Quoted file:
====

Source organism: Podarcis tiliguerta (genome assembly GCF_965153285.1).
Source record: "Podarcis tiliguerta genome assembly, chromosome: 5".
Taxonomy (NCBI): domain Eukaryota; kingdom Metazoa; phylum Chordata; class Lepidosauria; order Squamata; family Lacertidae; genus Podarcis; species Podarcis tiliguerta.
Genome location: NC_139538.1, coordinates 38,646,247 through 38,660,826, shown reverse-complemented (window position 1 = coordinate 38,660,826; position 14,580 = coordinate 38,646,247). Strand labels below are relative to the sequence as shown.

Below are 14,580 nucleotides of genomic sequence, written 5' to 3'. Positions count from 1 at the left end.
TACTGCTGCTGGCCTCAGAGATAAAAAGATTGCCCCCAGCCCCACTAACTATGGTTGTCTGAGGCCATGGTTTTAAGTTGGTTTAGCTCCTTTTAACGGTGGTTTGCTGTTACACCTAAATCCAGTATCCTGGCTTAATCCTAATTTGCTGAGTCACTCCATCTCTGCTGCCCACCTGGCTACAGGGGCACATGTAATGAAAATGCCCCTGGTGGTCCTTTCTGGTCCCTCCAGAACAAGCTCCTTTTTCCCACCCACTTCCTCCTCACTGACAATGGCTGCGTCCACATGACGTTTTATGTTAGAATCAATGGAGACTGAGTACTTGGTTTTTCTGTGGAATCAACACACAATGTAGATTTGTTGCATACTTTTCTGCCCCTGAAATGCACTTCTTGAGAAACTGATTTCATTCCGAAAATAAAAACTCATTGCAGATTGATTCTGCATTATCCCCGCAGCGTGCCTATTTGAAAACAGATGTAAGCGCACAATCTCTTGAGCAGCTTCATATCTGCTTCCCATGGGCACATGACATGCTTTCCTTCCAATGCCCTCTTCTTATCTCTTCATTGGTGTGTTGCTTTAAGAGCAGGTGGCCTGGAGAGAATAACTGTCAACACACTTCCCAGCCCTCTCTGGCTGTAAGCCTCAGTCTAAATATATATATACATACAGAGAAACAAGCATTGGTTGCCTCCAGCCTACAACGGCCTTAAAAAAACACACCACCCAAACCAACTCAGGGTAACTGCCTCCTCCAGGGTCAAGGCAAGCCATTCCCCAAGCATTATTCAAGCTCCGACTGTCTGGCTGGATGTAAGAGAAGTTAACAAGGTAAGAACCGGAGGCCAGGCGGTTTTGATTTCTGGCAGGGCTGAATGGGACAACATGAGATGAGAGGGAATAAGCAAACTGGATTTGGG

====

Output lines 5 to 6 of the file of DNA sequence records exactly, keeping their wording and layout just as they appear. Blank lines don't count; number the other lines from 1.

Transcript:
Below are 14,580 nucleotides of genomic sequence, written 5' to 3'. Positions count from 1 at the left end.
TACTGCTGCTGGCCTCAGAGATAAAAAGATTGCCCCCAGCCCCACTAACTATGGTTGTCTGAGGCCATGGTTTTAAGTTGGTTTAGCTCCTTTTAACGGTGGTTTGCTGTTACACCTAAATCCAGTATCCTGGCTTAATCCTAATTTGCTGAGTCACTCCATCTCTGCTGCCCACCTGGCTACAGGGGCACATGTAATGAAAATGCCCCTGGTGGTCCTTTCTGGTCCCTCCAGAACAAGCTCCTTTTTCCCACCCACTTCCTCCTCACTGACAATGGCTGCGTCCACATGACGTTTTATGTTAGAATCAATGGAGACTGAGTACTTGGTTTTTCTGTGGAATCAACACACAATGTAGATTTGTTGCATACTTTTCTGCCCCTGAAATGCACTTCTTGAGAAACTGATTTCATTCCGAAAATAAAAACTCATTGCAGATTGATTCTGCATTATCCCCGCAGCGTGCCTATTTGAAAACAGATGTAAGCGCACAATCTCTTGAGCAGCTTCATATCTGCTTCCCATGGGCACATGACATGCTTTCCTTCCAATGCCCTCTTCTTATCTCTTCATTGGTGTGTTGCTTTAAGAGCAGGTGGCCTGGAGAGAATAACTGTCAACACACTTCCCAGCCCTCTCTGGCTGTAAGCCTCAGTCTAAATATATATATACATACAGAGAAACAAGCATTGGTTGCCTCCAGCCTACAACGGCCTTAAAAAAACACACCACCCAAACCAACTCAGGGTAACTGCCTCCTCCAGGGTCAAGGCAAGCCATTCCCCAAGCATTATTCAAGCTCCGACTGTCTGGCTGGATGTAAGAGAAGTTAACAAGGTAAGAACCGGAGGCCAGGCGGTTTTGATTTCTGGCAGGGCTGAATGGGACAACATGAGATGAGAGGGAATAAGCAAACTGGATTTGGG